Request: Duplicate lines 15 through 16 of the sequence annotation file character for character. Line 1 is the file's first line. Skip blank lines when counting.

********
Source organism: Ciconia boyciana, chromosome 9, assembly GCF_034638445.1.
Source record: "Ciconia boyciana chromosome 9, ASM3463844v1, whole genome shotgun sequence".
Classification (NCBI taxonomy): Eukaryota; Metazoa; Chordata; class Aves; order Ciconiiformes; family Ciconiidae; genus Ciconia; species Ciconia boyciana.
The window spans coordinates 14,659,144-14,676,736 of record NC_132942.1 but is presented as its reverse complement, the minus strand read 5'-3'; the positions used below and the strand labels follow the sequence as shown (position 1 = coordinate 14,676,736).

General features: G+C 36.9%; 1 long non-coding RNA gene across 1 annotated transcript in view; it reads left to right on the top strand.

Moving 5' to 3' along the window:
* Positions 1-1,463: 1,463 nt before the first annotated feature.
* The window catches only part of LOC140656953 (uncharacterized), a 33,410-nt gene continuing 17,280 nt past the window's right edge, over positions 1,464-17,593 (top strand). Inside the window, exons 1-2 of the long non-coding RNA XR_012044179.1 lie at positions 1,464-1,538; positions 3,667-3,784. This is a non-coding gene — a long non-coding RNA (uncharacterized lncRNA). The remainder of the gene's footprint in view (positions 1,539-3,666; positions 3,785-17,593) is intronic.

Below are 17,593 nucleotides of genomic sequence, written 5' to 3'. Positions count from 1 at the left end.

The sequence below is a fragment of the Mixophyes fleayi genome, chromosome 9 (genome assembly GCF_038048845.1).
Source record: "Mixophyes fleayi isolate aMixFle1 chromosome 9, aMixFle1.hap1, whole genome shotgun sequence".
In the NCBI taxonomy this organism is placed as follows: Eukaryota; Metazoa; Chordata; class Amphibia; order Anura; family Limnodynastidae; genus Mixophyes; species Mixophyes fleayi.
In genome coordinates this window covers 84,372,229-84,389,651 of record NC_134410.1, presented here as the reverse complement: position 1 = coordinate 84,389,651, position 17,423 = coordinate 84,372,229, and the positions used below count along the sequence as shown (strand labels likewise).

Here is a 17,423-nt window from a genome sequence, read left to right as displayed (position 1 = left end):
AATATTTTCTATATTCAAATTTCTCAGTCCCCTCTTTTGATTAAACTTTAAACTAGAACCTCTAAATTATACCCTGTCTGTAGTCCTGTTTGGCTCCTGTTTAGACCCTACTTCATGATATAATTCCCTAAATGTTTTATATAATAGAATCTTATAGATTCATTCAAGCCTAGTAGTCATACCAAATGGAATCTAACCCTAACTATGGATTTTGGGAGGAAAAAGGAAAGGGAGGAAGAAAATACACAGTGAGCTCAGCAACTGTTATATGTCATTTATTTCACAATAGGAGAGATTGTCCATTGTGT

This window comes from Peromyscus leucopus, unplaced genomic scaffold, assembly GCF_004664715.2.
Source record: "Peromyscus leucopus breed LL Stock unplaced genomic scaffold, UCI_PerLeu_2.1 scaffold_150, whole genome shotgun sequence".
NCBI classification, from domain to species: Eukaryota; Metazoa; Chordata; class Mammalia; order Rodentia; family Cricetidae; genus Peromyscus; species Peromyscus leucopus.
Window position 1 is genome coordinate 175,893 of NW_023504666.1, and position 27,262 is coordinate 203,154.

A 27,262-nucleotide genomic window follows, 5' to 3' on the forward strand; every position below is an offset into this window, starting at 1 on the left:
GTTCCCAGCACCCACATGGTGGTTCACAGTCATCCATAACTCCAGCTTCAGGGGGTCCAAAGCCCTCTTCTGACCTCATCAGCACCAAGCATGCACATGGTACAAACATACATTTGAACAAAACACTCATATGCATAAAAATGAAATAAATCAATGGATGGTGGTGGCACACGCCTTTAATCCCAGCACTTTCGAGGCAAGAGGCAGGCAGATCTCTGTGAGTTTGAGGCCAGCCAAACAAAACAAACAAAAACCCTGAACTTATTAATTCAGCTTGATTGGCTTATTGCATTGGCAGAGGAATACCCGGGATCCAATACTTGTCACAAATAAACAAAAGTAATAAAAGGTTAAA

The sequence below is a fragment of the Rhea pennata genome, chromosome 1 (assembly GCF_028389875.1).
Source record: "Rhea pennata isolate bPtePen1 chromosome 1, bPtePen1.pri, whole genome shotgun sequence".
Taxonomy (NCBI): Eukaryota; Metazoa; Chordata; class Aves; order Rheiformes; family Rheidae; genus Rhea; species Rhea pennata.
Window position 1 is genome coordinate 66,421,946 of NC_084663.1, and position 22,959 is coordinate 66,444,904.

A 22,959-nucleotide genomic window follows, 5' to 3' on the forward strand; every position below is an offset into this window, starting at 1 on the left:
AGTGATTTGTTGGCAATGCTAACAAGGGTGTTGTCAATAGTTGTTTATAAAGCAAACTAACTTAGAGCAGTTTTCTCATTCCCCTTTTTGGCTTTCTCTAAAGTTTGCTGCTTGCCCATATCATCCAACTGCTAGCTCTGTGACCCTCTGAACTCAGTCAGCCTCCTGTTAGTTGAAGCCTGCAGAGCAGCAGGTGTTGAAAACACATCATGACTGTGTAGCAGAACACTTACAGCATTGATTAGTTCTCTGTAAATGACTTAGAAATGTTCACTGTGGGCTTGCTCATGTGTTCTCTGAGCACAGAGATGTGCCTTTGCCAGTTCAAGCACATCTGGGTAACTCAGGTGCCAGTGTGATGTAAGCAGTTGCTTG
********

AATATTTTCTATATTCAAATTTCTCAGTCCCCTCTTTTGATTAAACTTTAAACTAGAACCTCTAAATTATACCCTGTCTGTAGTCCTGTTTGGCTCCTGTTTAGACCCTACTTCATGATATAATTCCCTAAATGTTTTATATAATAGAATCTTATAGATTCATTCAAGCCTAGTAGTCATACCAAATGGAATCTAACCCTAACTATGGATTTTGGGAGGAAAAAGGAAAGGGAGGAAGAAAATACACAGTGAGCTCAGCAACTGTTATATGTCATTTATTTCACAATAGGAGAGATTGTCCATTGTGT

This window comes from Peromyscus leucopus, unplaced genomic scaffold, assembly GCF_004664715.2.